The Brand Side of Search

by , Mar 21, 2006, 11:46 AM
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No, this is not another article touting search as the under-sung savior for brand-centric marketers. While I generally agree that search can play a role within most marketing objectives, I'll save that speech for an audience that hasn't heard it already. What I'd like to address is the importance of brands as they relate to the success of search engines themselves, Google's in particular. For all that Google means to media, the Web, and the stock market, to its most important constituency -- the consumers who drive search queries -- Google is the favored brand above all others.

While Google continues to get beaten up in the press for everything it does and doesn't do these days, it's important to recognize that these PR lumps have largely been visible to industry insiders only. Consumers are still deeply mired in their love affair with Google. The average person doesn't internalize the difference between Google search results and those provided by competitive engines. Brand has become the true differentiator that sets Google apart, and that's a tremendous market advantage, to be sure. But is it sustainable in Google's mission to organize the world's information? What sort of misstep could turn Google's consumers away from their beloved brand?

I think there are three challenges Google will continue to face. First is the threat from technology. Could someone build a better search engine? This seems incredibly unlikely, given the depth of engineering talent and the commitment to evolution at Google. But could another brand or brands out-position Google's engine? That seems more plausible.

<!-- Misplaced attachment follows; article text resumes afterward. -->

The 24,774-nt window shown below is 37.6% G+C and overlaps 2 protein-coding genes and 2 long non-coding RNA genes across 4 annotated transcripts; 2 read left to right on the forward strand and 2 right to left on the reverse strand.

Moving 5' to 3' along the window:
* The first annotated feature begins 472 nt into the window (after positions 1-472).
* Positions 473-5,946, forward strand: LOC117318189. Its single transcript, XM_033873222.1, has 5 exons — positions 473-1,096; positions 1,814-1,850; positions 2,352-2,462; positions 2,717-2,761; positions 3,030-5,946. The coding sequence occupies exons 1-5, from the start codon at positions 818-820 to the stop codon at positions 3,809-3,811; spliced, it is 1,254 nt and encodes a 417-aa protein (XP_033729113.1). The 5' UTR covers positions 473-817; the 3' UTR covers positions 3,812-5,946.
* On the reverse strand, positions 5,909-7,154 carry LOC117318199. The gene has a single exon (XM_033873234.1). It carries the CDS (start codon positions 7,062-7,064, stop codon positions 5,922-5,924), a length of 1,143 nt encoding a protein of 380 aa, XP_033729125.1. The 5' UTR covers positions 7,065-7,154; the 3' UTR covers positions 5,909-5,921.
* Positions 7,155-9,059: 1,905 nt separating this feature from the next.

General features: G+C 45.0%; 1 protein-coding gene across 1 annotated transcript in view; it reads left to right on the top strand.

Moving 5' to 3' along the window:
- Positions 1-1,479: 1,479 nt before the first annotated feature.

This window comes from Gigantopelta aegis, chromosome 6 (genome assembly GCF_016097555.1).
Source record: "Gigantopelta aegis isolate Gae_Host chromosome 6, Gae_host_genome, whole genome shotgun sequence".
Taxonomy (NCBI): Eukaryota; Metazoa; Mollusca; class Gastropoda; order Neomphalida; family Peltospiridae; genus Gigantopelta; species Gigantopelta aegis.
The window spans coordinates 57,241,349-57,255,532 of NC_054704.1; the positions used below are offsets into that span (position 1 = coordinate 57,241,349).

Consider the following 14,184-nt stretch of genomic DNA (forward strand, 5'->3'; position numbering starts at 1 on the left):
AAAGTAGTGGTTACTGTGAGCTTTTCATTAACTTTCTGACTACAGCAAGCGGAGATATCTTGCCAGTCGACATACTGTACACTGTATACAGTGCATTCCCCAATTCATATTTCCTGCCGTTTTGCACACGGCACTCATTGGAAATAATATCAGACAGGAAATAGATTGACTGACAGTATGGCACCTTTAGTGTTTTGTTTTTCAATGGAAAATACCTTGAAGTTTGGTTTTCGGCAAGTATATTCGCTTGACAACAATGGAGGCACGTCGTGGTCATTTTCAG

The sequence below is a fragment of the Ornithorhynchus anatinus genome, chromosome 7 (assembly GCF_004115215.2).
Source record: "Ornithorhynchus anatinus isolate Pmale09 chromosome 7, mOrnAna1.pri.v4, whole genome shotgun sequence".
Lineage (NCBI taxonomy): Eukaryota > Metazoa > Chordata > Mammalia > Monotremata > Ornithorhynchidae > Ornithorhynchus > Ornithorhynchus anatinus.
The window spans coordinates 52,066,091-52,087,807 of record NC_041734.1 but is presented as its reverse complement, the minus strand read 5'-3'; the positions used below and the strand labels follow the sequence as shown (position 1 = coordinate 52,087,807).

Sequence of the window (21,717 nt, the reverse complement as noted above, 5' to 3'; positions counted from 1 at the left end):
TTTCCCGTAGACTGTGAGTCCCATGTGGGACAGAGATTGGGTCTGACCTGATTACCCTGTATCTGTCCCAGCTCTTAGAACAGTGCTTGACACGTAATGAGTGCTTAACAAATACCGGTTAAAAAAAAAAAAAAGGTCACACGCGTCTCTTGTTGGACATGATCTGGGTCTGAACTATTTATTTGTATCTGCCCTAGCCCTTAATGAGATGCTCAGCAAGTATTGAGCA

The financial opportunities within search are well known, and there are strong incentives to find unique points of entry. As Yahoo, MSN, and Ask Jeeves scope their individual angles to overthrow Google, brand strategies will play an important role in success and failure. And the proliferation of smaller vertical engines could pose a threat in the long run. In short, while Google may not lose significant share to a single competitive engine, multiple aggressors chipping away might eventually reduce Google's share of search queries.

Second, consumer privacy remains a significant concern. As it expands its application offerings and marketers push for improved approaches to targeting, Google will face difficult choices about which data points it does and does not connect. Gmail, which serves ads based on terms within e-mail content, has managed, surprisingly, to escape consumer criticism. Behavioral search targeting, which looks at prior user activity to tailor new search results, will be next in a long line of crossroads. Google's ability to maintain trust will hinge on how well these technologies are presented to users -- and how deftly the company can steer press around new developments.

Finally, Google's ability to remain true to its essence while expanding aggressively into new industries creates an interesting irony. I believe that people compartmentalize mega-brands, developing comfortable expectations of how, when, and where they engage with them. Stepping beyond those bounds can be tricky, particularly in cases where you infringe on other brands that consumers hold dear. Innovation, in effect, may be perceived as greed.

If you follow Google, you know how divergent its initiatives are. From software to space travel, the company has an interest in just about everything. How it enters these markets and positions itself from a brand standpoint will be critically important in its ability to succeed. Consumer loyalty is delicate. Google must be careful not to massage the definition of its famous "Don't Be Evil" slogan to accommodate growth pressures.

Above all, whatever Google thinks it wants to do, it must keep in mind that its brand's possibilities will ultimately be determined by its most important audience: the consumers.

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